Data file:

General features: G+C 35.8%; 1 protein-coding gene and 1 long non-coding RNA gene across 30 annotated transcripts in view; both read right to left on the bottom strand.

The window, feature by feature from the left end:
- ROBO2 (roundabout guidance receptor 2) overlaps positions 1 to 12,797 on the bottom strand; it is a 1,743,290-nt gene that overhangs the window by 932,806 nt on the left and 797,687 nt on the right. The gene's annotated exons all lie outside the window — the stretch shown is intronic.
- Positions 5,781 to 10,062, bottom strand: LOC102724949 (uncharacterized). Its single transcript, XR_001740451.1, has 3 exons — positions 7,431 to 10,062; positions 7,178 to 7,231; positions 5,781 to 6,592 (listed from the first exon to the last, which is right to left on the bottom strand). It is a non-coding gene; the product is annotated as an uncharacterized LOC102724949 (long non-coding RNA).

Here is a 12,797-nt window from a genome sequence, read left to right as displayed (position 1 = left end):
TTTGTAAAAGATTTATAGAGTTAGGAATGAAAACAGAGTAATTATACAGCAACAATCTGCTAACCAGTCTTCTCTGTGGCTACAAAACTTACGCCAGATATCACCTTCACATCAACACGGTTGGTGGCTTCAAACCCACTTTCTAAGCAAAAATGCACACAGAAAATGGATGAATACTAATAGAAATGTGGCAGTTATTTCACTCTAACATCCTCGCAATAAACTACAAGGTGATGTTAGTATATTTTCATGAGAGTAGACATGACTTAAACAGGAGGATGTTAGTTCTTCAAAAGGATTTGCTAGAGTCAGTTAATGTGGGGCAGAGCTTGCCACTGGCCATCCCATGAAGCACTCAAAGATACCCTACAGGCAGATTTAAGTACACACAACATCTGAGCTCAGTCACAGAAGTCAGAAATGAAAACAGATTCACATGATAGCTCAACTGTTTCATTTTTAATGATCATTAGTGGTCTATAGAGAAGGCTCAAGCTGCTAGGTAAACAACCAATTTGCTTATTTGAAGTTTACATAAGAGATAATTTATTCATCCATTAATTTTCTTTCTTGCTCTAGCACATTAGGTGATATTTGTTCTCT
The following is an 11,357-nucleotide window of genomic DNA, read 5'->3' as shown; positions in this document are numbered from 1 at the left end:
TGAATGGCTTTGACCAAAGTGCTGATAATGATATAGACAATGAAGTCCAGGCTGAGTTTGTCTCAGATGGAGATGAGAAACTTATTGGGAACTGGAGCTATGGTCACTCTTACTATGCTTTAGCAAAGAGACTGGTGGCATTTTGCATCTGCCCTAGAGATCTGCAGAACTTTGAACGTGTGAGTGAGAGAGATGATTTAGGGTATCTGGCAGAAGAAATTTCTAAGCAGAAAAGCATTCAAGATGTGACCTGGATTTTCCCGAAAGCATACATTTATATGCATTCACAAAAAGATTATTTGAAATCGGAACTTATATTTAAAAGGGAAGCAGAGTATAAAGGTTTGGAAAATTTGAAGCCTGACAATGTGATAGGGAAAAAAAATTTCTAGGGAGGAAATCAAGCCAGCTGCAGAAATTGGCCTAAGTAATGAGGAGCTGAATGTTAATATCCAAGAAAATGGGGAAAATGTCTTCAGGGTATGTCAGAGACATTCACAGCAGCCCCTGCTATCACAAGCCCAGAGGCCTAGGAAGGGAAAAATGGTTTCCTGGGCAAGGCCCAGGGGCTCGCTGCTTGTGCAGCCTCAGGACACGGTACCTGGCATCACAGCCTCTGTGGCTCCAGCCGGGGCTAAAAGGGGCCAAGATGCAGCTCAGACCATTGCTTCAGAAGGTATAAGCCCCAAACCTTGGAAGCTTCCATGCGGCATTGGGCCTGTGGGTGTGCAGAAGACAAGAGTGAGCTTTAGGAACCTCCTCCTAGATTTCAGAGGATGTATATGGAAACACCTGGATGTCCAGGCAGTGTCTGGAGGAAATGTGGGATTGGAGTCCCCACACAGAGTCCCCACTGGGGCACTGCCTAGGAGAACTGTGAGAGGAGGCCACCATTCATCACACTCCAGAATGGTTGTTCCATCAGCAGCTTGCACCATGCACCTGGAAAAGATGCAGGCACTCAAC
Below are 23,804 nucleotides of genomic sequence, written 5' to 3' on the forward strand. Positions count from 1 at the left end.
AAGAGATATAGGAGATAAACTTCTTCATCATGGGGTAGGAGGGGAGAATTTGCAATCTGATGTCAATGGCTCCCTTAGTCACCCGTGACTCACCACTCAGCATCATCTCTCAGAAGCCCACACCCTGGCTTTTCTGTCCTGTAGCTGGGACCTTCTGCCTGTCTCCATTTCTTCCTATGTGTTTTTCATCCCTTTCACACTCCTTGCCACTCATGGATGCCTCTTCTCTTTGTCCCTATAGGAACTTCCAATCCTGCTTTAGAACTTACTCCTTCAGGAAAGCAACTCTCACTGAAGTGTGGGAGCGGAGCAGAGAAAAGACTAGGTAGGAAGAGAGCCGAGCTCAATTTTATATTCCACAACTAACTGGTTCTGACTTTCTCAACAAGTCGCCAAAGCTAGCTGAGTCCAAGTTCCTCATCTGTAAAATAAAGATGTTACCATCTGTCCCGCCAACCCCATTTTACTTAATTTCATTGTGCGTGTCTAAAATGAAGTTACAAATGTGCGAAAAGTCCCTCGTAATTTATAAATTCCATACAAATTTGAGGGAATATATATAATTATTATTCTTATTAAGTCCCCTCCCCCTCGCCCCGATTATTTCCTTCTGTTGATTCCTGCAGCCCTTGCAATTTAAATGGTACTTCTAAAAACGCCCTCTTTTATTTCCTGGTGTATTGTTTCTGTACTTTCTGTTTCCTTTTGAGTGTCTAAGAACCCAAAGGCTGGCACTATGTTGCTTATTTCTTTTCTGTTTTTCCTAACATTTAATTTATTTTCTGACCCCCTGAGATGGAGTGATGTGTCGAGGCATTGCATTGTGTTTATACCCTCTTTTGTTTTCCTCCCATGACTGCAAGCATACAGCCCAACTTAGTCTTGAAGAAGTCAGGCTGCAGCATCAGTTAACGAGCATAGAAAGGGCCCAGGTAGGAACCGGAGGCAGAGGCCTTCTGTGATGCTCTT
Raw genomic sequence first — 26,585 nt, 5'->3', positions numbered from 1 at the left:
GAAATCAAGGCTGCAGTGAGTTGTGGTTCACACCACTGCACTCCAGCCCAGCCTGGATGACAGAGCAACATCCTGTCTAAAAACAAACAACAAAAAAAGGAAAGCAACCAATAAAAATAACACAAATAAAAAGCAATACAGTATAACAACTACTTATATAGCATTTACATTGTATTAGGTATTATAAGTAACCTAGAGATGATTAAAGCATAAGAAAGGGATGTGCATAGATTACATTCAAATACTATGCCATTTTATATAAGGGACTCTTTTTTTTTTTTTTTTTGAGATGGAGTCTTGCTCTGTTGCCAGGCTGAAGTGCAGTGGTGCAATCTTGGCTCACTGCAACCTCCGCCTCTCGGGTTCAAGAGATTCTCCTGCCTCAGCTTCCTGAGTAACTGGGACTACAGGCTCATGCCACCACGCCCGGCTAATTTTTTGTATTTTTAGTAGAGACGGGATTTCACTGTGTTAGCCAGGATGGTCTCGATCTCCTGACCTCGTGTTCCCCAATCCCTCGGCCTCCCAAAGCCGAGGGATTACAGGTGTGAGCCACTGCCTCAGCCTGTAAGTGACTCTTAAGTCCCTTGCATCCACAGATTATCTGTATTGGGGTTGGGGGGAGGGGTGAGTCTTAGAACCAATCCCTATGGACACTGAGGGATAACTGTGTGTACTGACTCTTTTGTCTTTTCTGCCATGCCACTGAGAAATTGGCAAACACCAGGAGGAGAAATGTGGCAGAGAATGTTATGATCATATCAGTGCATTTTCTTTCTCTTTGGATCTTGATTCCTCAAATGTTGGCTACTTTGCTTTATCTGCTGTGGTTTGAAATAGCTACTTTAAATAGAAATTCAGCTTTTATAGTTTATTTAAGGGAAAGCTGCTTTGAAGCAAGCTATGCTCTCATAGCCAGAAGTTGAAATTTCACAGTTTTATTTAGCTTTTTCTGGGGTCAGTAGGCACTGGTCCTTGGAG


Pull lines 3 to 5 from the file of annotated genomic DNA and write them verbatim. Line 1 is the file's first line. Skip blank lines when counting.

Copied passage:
- ROBO2 (roundabout guidance receptor 2) overlaps positions 1 to 12,797 on the bottom strand; it is a 1,743,290-nt gene that overhangs the window by 932,806 nt on the left and 797,687 nt on the right. The gene's annotated exons all lie outside the window — the stretch shown is intronic.
- Positions 5,781 to 10,062, bottom strand: LOC102724949 (uncharacterized). Its single transcript, XR_001740451.1, has 3 exons — positions 7,431 to 10,062; positions 7,178 to 7,231; positions 5,781 to 6,592 (listed from the first exon to the last, which is right to left on the bottom strand). It is a non-coding gene; the product is annotated as an uncharacterized LOC102724949 (long non-coding RNA).

Here is a 12,797-nt window from a genome sequence, read left to right as displayed (position 1 = left end):